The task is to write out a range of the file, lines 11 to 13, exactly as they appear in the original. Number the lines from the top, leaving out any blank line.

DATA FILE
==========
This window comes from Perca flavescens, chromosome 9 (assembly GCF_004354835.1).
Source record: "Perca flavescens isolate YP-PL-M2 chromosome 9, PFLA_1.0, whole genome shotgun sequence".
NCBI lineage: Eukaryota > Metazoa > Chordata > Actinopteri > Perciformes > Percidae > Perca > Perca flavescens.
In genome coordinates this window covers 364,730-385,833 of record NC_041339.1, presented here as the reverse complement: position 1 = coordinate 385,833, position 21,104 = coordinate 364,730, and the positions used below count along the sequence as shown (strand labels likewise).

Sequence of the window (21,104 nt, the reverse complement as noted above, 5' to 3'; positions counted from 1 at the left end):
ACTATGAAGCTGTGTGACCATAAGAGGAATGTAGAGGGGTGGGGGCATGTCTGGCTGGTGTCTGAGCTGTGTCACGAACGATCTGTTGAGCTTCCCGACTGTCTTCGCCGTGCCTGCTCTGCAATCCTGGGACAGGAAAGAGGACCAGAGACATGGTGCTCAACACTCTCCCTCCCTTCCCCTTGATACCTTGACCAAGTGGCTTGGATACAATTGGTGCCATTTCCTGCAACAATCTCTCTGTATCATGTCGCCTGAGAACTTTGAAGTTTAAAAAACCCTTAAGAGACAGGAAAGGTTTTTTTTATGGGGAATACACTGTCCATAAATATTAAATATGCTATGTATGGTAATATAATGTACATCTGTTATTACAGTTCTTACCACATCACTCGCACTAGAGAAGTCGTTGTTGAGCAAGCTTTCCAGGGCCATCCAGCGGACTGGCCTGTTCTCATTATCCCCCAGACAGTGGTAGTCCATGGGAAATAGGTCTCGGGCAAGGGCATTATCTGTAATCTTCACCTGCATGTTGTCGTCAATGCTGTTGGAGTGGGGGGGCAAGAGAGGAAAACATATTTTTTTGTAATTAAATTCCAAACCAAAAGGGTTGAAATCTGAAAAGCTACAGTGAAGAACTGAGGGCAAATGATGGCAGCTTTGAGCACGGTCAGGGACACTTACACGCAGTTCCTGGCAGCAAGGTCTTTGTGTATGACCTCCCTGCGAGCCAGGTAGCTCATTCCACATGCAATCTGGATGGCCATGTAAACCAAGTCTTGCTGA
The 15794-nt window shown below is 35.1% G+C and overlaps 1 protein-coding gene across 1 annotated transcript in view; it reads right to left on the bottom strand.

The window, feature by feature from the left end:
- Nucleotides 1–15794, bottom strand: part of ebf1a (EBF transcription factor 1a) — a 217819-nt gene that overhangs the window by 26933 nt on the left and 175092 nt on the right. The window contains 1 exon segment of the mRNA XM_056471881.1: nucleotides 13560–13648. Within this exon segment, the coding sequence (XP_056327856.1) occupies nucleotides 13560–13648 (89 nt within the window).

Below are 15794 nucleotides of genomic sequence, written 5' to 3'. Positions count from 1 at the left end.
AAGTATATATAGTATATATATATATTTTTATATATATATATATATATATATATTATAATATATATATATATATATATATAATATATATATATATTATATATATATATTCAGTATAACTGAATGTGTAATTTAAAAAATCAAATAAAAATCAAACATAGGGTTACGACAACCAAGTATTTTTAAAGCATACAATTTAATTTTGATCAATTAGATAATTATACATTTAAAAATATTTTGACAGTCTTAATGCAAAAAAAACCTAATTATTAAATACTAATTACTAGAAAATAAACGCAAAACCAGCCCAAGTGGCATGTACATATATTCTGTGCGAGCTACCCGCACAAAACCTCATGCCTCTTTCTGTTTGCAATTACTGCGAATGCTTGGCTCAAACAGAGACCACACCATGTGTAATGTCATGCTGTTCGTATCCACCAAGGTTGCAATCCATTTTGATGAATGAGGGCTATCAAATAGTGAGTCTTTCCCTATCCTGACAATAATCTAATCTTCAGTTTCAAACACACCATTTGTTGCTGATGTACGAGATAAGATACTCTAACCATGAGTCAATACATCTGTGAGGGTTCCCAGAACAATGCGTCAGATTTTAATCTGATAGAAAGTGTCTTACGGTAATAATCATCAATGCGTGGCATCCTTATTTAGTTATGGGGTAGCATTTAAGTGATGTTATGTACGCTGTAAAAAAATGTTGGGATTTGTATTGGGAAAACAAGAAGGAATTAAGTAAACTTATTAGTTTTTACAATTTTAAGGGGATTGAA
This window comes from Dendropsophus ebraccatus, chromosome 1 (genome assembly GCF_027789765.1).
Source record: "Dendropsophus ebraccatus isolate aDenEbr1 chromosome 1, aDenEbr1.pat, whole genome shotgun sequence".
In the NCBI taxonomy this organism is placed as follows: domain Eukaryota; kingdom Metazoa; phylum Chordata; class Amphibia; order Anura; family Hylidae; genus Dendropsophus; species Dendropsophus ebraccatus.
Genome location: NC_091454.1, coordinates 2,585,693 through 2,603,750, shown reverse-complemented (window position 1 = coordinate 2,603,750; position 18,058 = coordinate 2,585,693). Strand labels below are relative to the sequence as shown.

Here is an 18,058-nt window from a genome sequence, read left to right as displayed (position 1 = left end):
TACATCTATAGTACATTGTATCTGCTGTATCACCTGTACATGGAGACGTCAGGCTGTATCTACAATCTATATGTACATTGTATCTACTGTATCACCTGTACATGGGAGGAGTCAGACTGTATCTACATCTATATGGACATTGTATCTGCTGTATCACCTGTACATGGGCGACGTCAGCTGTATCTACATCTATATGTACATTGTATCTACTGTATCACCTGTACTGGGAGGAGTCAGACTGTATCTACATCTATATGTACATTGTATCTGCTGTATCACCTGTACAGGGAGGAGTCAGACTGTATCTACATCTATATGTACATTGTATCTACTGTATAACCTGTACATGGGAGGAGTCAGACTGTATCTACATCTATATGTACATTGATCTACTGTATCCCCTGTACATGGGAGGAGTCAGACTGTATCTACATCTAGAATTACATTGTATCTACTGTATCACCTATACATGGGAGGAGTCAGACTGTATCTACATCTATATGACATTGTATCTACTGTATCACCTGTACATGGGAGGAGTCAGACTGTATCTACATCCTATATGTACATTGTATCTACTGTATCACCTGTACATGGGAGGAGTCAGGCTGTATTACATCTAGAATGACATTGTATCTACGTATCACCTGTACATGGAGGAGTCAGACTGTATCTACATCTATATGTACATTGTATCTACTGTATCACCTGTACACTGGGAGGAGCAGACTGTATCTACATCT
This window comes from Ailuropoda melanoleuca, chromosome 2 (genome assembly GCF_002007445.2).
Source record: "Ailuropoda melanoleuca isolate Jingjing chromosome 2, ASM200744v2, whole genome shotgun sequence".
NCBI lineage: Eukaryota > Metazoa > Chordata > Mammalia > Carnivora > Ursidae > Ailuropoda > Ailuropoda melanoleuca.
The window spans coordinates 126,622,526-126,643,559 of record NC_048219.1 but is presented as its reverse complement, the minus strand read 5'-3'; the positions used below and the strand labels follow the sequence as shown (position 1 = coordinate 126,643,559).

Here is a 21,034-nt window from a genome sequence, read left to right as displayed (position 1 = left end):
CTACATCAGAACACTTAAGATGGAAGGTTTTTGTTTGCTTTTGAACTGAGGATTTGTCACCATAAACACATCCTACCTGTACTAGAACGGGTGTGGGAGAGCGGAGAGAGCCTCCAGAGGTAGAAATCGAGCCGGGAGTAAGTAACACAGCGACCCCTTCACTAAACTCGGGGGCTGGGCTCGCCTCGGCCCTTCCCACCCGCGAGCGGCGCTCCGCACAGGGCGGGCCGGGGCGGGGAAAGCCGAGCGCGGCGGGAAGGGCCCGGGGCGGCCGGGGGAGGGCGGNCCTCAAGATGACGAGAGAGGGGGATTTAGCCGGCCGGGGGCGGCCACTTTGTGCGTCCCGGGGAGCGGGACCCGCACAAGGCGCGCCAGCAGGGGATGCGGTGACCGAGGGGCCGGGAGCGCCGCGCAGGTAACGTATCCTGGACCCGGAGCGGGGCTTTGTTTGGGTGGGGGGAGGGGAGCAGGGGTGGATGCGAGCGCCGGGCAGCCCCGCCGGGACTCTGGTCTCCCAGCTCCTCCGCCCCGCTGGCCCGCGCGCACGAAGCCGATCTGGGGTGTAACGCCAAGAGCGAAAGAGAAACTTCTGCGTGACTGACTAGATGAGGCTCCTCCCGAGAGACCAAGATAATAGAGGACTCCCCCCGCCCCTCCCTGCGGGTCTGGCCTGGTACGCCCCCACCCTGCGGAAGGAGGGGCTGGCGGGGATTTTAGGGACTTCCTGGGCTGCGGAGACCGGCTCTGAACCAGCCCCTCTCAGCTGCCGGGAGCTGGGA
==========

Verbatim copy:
AAGTATATATAGTATATATATATATTTTTATATATATATATATATATATATATTATAATATATATATATATATATATATAATATATATATATATTATATATATATATTCAGTATAACTGAATGTGTAATTTAAAAAATCAAATAAAAATCAAACATAGGGTTACGACAACCAAGTATTTTTAAAGCATACAATTTAATTTTGATCAATTAGATAATTATACATTTAAAAATATTTTGACAGTCTTAATGCAAAAAAAACCTAATTATTAAATACTAATTACTAGAAAATAAACGCAAAACCAGCCCAAGTGGCATGTACATATATTCTGTGCGAGCTACCCGCACAAAACCTCATGCCTCTTTCTGTTTGCAATTACTGCGAATGCTTGGCTCAAACAGAGACCACACCATGTGTAATGTCATGCTGTTCGTATCCACCAAGGTTGCAATCCATTTTGATGAATGAGGGCTATCAAATAGTGAGTCTTTCCCTATCCTGACAATAATCTAATCTTCAGTTTCAAACACACCATTTGTTGCTGATGTACGAGATAAGATACTCTAACCATGAGTCAATACATCTGTGAGGGTTCCCAGAACAATGCGTCAGATTTTAATCTGATAGAAAGTGTCTTACGGTAATAATCATCAATGCGTGGCATCCTTATTTAGTTATGGGGTAGCATTTAAGTGATGTTATGTACGCTGTAAAAAAATGTTGGGATTTGTATTGGGAAAACAAGAAGGAATTAAGTAAACTTATTAGTTTTTACAATTTTAAGGGGATTGAA
This window comes from Dendropsophus ebraccatus, chromosome 1 (genome assembly GCF_027789765.1).
Source record: "Dendropsophus ebraccatus isolate aDenEbr1 chromosome 1, aDenEbr1.pat, whole genome shotgun sequence".